November is a time of thanksgiving and a time when districts are looking forward to the holidays. It is a time, now, when districts are anticipating the outcomes of their Board elections and the outcomes of voter support for bonds and mil levies. This newest “fall tradition” is a new experience for us and adds even more anticipation into our holidays. As I have talked to many district administrators this fall, there seems to be questions about several realities.
NMSU SOAR just released the 2019 New Mexico Educator Vacancy Report (see it on our website). This work has been our “weather-vane” for staffing trends and the trends for teacher educator enrollment and completion. This year’s results show a 13% decrease in total vacancies over last year. This year, total vacancies totaled 1,054. Of these there were still 644 teacher vacancies statewide. By region, the teacher vacancies were as follows: Central Region – 309; Northeast Region – 27; Northwest Region – 96; Southeast – 147; Southwest – 65.
When we review the “heatmap” of identified openings we find that the most openings are for Elementary Teachers (173), Special Education Teachers (151), High School Teachers (122), and Middle School Teachers (112). When we view the need by subject area the results are not dissimilar from last year with the following openings specific to subject: Math (62); ELA (46); Science (46); Music (34); Social Studies (25); General Education (17); Health/PE (17); Visual and Performing Arts (13); Technology/Media (12); Multiple Subjects (10); Spanish (6); FACS (6).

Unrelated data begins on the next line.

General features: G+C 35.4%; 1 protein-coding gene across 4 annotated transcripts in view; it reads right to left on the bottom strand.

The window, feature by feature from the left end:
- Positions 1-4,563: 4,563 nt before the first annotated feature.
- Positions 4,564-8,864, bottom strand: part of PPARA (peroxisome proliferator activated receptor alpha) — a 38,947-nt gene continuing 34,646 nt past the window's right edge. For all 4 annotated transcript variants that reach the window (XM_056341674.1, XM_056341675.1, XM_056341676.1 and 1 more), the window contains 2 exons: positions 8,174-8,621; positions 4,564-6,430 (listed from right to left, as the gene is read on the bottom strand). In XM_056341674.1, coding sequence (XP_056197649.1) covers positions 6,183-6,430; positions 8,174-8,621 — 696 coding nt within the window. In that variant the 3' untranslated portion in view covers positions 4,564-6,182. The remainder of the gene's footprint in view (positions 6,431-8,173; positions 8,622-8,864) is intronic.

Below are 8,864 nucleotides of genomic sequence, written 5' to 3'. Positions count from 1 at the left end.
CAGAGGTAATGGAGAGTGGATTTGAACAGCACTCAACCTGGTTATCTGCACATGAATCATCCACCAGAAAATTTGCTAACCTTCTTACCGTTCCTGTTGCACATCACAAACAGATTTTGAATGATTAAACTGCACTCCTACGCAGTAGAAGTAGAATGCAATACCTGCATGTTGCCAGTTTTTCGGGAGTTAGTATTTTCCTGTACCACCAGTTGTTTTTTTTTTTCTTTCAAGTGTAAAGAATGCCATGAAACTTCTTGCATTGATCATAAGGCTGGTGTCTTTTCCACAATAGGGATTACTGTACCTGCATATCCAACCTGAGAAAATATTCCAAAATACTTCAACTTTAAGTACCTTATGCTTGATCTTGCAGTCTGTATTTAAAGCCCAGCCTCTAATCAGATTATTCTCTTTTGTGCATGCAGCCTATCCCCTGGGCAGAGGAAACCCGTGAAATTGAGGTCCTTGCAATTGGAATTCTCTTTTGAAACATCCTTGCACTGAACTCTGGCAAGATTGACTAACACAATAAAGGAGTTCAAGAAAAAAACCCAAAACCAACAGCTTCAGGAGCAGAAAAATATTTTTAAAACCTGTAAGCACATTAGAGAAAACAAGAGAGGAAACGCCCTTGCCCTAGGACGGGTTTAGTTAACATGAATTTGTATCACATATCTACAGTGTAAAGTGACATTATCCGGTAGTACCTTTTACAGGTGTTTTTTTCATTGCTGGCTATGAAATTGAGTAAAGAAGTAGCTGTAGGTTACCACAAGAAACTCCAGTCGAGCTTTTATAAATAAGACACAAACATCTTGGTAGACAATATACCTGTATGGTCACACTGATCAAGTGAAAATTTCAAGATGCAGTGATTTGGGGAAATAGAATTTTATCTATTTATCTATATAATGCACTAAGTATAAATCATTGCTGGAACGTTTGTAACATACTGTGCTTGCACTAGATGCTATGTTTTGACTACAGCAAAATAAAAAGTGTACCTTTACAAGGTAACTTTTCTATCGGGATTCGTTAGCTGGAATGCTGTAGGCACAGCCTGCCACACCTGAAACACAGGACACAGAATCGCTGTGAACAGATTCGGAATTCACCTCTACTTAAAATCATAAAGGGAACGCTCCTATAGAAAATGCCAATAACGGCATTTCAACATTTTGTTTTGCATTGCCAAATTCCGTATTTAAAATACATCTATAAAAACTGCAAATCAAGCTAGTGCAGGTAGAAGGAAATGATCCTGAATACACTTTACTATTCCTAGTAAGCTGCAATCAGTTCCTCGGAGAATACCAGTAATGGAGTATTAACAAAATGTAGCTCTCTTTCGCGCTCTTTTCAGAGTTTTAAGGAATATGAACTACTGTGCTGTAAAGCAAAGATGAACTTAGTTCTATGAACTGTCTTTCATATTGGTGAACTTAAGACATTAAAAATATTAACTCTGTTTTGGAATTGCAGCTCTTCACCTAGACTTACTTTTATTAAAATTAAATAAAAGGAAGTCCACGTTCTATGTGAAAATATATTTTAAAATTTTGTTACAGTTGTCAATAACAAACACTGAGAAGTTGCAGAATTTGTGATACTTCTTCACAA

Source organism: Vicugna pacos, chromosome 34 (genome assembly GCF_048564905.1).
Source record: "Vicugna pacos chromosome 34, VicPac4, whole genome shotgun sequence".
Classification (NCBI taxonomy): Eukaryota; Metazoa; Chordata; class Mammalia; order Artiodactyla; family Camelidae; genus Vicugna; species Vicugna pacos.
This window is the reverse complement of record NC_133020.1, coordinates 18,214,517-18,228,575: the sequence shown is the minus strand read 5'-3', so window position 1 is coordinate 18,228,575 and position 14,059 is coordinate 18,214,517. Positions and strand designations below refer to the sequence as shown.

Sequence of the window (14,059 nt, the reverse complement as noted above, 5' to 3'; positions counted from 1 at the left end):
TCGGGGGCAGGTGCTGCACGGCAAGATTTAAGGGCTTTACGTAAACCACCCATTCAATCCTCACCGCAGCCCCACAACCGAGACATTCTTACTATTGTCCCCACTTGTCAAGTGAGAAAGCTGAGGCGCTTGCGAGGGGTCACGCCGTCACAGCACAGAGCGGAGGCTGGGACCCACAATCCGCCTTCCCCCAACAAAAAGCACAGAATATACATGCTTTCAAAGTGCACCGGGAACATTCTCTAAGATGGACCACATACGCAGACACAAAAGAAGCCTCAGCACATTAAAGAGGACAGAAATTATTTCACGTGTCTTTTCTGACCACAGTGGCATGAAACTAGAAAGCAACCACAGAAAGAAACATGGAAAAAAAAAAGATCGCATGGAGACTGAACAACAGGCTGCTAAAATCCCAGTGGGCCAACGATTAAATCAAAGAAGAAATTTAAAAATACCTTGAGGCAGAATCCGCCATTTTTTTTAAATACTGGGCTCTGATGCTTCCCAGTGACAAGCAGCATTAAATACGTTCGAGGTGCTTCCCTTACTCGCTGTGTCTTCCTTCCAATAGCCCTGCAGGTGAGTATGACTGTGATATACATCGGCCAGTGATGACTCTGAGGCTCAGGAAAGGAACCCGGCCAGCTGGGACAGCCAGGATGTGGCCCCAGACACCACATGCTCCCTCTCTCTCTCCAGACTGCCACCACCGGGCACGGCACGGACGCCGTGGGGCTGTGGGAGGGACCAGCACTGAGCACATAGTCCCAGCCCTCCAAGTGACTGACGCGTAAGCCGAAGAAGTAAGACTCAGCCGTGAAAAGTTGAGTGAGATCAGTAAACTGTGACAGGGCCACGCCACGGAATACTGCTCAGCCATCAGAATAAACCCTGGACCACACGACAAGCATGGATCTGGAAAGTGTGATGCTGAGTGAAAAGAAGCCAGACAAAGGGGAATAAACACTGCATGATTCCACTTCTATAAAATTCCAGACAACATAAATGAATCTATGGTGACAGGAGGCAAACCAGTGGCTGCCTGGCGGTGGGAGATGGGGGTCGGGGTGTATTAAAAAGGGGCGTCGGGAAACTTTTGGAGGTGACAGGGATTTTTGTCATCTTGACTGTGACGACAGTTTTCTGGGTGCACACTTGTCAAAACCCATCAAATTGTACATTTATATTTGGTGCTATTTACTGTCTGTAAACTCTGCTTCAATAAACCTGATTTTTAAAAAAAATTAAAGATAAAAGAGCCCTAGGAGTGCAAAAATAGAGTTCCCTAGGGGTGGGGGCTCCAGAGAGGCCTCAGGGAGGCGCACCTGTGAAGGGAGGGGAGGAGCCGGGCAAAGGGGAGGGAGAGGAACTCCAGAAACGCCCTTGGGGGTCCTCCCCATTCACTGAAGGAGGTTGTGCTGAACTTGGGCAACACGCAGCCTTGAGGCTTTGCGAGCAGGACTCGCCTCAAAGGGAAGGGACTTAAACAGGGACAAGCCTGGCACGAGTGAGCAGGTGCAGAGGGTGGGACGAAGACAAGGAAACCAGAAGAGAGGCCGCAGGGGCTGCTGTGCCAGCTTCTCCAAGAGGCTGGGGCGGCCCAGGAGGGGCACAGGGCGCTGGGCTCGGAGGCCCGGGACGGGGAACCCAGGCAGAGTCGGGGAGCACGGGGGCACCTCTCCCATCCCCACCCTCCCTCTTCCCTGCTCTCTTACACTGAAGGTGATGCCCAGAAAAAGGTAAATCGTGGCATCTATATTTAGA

As we look forward to teacher availability, I am concerned with the continuing downtrend of both enrollment admissions and completions from our colleges of education in total (including Alternative and Traditional). Admits have decreased 4% over last year (-47) and, significantly, completers have decreased 12% (-97) from last year. Over the last 10 years, the number of completers has decreased 43%. This trend is likely to continue and signals an ongoing crisis for New Mexico Public Schools. We urge you to become active in assisting us to find solutions. Our children deserve nothing less.
Additionally, we continue to see high turnover of our superintendents throughout New Mexico. So far, in this last turnover cycle, we have seen the turnover of 32/89 superintendents. That is a turnover rate of 35.9%. This trend, if unchecked, is sure to cause a significant impediment to maintain consistency of planning, growth, and stability for New Mexico schools. The NMSSA continues to work to support new superintendents through an intentionally designed mentoring process. This process brings seasoned, veteran superintendents as mentors. We seek to build the professional relationships and networks of support to assure that the superintendents in New Mexico are successful.
Recruitment and retention of our teacher corps and our administrative corps must continue to be a top priority for us. We need to assure that we rebuild the foundation of quality instructional and leadership personnel. When placed in terms that the Courts have ordered in Yazzie/Martinez, the constitutional imperative is clear.